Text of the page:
"The results of photographing subjects over 6 months demonstrated that the median time the bruises persisted in both groups was approximately between 18 and 19 days. There was no statistically significant difference between groups of bruises photographed with both the infrared digital camera that had been adapted to capture only infrared light, and with the standard camera which had the same lens fitted to it.The two groups of photographs of bruises imaged at the same time with the two cameras were not significantly different with regard to what skin changes could be detected. The use of the near infrared spectrum, with wavelengths that are longer than the human eye can detect, did not reveal significant evidence of bruising after it had faded from view to both the human eye and to a standard camera."
Main Category: Women's Health / Gynecology
Article Date: 16 Feb 2011 - 0:00 PST
"For many women in violent relationships, leaving is not an option. Yet a woman's arsenal of defenses for resisting violence critically depends on her position within the family and community, according to new research from Concordia University published in the journal Review of Radical Political Economics.
"Women's resistance is often conceptualized only as exit, which is problematic," says study author Stephanie Paterson, a professor in the Concordia University Department of Political Science and member of the Centre for Research in Human Development.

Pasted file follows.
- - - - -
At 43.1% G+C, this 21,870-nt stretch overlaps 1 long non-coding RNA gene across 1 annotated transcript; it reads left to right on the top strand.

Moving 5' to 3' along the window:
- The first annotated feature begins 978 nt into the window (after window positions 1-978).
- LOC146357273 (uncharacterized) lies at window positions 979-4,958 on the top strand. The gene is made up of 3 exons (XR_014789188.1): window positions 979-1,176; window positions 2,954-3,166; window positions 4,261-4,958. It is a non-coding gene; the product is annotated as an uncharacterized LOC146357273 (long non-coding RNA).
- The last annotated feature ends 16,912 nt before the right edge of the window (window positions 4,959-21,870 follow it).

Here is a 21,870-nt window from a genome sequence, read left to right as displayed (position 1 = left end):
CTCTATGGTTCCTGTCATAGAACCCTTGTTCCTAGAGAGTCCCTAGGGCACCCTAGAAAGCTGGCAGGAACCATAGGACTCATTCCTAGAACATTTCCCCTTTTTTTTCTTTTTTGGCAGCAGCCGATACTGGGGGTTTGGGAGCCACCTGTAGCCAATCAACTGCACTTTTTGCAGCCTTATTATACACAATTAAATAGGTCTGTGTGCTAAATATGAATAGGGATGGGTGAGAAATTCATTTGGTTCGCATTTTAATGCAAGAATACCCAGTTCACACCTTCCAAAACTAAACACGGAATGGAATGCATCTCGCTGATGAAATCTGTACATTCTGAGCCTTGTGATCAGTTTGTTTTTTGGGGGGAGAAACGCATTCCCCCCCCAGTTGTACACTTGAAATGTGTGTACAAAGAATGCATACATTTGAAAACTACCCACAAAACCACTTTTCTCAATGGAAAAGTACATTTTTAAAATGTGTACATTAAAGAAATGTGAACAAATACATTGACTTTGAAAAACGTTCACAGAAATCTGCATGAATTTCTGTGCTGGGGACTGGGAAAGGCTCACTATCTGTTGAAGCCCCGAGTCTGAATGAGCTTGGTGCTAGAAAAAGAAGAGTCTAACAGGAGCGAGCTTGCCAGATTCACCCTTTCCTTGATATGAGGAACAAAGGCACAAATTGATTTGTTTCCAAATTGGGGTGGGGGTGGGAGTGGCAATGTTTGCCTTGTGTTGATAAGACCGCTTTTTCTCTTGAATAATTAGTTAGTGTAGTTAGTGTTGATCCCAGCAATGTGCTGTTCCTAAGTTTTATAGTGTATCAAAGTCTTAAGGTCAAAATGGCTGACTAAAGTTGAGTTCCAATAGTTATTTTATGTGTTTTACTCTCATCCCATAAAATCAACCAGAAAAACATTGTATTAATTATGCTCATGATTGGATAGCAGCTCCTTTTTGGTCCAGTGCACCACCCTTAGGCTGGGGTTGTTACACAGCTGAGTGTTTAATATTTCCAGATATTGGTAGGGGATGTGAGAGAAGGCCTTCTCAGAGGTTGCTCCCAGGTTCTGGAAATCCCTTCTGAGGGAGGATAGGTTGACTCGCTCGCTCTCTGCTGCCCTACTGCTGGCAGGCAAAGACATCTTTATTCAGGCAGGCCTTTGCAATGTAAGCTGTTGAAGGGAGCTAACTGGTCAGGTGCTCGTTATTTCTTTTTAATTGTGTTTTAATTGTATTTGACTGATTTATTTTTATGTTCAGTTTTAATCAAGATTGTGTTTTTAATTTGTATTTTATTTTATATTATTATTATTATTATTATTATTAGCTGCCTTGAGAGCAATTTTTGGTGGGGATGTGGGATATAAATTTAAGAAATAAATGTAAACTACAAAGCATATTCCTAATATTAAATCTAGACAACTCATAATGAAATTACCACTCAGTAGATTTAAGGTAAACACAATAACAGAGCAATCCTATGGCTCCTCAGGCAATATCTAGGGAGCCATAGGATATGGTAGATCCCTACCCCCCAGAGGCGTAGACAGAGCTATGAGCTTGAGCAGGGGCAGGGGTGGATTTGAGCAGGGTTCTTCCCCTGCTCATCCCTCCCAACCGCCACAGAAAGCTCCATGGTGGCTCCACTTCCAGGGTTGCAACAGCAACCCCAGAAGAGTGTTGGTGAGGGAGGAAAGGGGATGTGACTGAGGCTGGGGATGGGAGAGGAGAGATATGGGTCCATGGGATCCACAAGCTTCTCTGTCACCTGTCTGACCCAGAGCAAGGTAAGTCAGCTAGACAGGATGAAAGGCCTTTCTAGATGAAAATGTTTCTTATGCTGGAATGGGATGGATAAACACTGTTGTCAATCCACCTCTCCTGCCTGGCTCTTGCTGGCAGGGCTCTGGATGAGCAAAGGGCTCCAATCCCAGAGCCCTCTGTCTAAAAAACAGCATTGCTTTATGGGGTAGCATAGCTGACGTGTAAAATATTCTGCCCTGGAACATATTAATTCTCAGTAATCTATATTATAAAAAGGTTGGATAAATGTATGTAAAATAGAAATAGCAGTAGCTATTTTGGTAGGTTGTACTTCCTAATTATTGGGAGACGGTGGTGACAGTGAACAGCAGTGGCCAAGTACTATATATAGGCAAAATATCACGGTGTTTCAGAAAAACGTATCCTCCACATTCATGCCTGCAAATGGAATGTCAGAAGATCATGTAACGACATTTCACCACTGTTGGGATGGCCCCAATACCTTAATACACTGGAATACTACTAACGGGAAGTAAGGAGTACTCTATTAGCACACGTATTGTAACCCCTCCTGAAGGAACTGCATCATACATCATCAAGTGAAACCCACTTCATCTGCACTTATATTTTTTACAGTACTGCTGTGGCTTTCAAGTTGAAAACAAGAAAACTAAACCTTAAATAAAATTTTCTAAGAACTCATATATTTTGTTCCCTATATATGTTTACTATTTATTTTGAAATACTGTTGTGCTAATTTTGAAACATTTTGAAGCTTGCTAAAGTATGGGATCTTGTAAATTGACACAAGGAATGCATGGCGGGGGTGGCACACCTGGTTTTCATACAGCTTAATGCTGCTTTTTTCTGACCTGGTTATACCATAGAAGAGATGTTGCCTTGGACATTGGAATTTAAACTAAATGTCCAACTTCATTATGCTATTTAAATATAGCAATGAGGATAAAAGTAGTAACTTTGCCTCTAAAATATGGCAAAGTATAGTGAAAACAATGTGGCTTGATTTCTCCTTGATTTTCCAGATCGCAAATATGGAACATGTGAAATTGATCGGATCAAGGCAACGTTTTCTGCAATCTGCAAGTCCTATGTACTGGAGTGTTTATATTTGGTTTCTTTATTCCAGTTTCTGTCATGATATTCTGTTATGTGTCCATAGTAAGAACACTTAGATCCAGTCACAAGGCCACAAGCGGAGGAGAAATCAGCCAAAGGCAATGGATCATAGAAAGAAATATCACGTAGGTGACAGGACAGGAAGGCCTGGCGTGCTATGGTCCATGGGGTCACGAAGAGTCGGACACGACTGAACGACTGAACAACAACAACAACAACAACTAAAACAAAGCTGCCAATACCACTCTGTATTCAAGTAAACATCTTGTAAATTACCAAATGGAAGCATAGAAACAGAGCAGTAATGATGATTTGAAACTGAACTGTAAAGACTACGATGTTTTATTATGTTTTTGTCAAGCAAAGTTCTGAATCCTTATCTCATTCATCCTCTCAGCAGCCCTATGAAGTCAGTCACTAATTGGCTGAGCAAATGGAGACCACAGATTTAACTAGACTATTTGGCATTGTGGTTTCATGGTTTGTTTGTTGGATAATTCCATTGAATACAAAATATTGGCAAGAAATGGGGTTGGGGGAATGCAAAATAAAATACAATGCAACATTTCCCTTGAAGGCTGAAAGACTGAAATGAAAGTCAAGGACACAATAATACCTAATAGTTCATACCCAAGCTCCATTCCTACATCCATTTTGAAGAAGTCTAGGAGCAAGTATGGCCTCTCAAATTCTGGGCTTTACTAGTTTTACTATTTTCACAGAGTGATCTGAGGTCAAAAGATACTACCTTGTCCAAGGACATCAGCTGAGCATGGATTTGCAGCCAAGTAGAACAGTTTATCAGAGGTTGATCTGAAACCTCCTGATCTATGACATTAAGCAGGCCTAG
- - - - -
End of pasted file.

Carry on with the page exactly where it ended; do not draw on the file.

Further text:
"We know that violence increases upon separation. Focusing on exit obscures the experiences of women who are unwilling and/or unable to leave," says Paterson, who is also a fellow at the Simone de Beauvoir Institute, Canada's pioneering college in the field of women's studies.
Paterson's study found that, contrary to popular theory, wealth is not a guaranteed escape from an abusive relationship. It's just one of many factors that can help a woman resist violence. Those factors can be tangible, such as access to a caring personal network. They can be intangible, such as her partner's perception of her resources, and his perception of her role within the family. If a partner perceives a woman as being in a strong position to resist, he's more likely to reconsider being violent towards her."
How battered women can push back . . . Read More
BY Jonathan Lemire
DAILY NEWS STAFF WRITER
Friday, November 26th 2010, 4:00 AM
"The Staten Island teenager who was baby-sitting her boyfriend's 2-year-old son when he died was arrested Thursday - and the child's father also could face charges, police sources said.